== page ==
Cardboard coffin concept
Sometimes an idea is clear enough that it almost speaks for itself. The easyfuneral, a concept by designer Mark Berkers, is a good example. It’s a simple, cardboard coffin that’s suitable for use in funerals, though we expect that not everyone would choose bright orange colour pictured.
The designer became aware of a glaring problem. Standard coffins, made of cheap wood, frequently cost hundreds of euros or dollars, yet are in ‘active’ use for only a very short while. In contrast, this design aims to provide exactly what is needed: a disposable box for a short-lived service.
The box is made of brown, corrugated card, and is securely glued in the corners. Each panel is made of three layers of card, while the corners and bottom plate are reinforced. This means that each box is strong enough to support a human body. The body is first placed in a bio-degradable plastic bag to collect any fluids.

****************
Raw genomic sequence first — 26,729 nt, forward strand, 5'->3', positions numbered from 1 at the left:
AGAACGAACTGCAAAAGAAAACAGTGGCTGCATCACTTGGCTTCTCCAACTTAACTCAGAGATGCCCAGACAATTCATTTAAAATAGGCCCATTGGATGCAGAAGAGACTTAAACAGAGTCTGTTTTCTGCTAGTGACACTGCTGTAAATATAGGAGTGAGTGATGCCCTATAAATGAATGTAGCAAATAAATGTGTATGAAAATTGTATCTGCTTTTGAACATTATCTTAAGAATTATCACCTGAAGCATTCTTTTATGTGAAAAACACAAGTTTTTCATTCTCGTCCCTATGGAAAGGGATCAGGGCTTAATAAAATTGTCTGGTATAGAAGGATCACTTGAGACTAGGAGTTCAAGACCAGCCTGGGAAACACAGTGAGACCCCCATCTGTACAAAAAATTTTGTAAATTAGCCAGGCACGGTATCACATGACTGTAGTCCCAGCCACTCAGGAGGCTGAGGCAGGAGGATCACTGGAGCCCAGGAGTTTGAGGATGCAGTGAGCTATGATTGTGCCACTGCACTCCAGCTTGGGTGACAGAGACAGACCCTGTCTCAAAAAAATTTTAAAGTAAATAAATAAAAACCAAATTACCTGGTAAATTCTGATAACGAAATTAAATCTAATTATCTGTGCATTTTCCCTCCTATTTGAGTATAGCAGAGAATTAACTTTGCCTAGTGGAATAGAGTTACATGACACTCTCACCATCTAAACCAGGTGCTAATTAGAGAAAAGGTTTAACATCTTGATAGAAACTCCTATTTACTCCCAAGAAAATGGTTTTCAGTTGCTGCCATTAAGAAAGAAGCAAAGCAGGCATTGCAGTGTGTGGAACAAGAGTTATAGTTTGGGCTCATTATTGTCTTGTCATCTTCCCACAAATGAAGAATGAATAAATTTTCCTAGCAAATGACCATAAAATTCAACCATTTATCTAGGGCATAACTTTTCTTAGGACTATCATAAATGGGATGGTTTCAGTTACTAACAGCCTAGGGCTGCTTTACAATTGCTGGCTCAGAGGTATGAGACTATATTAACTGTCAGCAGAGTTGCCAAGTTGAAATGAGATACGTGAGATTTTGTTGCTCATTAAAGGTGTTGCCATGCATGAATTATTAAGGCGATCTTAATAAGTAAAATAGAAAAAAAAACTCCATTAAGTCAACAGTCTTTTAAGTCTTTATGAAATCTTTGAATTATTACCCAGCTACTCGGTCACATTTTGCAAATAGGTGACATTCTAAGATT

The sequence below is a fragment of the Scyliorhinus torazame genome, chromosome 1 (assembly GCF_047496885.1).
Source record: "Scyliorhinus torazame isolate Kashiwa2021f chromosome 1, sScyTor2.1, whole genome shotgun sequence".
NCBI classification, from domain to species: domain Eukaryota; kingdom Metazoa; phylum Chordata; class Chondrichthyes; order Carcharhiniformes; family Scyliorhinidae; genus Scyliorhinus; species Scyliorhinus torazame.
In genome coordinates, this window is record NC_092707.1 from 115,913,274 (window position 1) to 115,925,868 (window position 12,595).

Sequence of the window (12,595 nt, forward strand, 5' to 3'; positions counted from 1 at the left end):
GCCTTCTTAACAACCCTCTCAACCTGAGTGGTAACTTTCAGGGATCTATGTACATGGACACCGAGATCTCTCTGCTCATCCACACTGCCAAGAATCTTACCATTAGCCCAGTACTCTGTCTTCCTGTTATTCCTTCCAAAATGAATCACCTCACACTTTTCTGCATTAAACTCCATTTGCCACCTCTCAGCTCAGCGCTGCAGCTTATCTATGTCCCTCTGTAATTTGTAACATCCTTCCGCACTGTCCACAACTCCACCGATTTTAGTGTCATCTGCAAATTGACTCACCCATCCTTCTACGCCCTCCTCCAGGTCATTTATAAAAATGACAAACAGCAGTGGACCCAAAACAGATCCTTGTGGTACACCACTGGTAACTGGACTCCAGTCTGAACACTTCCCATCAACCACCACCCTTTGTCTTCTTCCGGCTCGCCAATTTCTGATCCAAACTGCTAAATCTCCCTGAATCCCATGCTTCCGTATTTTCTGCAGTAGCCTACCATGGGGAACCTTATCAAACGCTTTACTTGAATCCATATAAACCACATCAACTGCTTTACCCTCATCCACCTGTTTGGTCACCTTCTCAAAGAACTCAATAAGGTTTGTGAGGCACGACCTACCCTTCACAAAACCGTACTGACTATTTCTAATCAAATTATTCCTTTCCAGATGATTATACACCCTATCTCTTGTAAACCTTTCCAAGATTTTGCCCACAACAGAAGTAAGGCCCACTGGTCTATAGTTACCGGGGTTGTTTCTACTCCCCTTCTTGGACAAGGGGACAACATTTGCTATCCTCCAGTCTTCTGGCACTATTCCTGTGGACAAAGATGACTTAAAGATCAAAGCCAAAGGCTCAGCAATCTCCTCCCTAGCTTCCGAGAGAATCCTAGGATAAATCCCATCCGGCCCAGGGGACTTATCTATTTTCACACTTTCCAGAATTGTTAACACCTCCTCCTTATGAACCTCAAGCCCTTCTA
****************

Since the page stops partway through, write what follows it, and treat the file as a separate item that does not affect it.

Common preconceptions are easy to imagine: cardboard boxes are disrespectful, or at least undignified, to some people, particularly the older generation.
Berkers feels that the cardboard coffin could appeal to the younger generation, however. Our age is dominated by practicality, efficiency and the concerns of economy. At the same time, the easyfuneral taps into concerns of environmental responsibility.
The design is exactly what it needs to be. It is strong enough and keeps smells inside. The point of this funeral redesign is to show how a little materials’ thought can go a long way to making funerals more practical, easier, and cheaper, without skimping on the important act of service that this ceremony entails. In that regard, we can only hope that other designers take a good look at other ways in which design can improve our surroundings, even in the afterlife.